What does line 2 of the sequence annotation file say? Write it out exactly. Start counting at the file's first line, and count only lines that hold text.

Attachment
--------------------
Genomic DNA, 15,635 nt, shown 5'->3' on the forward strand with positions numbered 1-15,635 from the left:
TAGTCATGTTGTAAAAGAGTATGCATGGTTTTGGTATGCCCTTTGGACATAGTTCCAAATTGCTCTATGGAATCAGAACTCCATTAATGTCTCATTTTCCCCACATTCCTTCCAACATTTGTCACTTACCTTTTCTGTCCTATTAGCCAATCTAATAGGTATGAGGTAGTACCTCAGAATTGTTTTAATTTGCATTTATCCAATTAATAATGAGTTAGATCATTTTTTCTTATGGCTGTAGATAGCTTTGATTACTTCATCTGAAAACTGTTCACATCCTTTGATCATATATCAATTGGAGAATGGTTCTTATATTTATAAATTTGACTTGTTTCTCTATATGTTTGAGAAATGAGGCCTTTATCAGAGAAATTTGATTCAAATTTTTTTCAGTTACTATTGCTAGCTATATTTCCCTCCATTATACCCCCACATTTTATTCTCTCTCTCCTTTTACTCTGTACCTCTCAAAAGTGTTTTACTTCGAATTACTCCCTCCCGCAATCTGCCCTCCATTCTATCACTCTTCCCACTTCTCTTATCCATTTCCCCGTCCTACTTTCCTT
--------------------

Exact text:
TAGTCATGTTGTAAAAGAGTATGCATGGTTTTGGTATGCCCTTTGGACATAGTTCCAAATTGCTCTATGGAATCAGAACTCCATTAATGTCTCATTTTCCCCACATTCCTTCCAACATTTGTCACTTACCTTTTCTGTCCTATTAGCCAATCTAATAGGTATGAGGTAGTACCTCAGAATTGTTTTAATTTGCATTTATCCAATTAATAATGAGTTAGATCATTTTTTCTTATGGCTGTAGATAGCTTTGATTACTTCATCTGAAAACTGTTCACATCCTTTGATCATATATCAATTGGAGAATGGTTCTTATATTTATAAATTTGACTTGTTTCTCTATATGTTTGAGAAATGAGGCCTTTATCAGAGAAATTTGATTCAAATTTTTTTCAGTTACTATTGCTAGCTATATTTCCCTCCATTATACCCCCACATTTTATTCTCTCTCTCCTTTTACTCTGTACCTCTCAAAAGTGTTTTACTTCGAATTACTCCCTCCCGCAATCTGCCCTCCATTCTATCACTCTTCCCACTTCTCTTATCCATTTCCCCGTCCTACTTTCCTT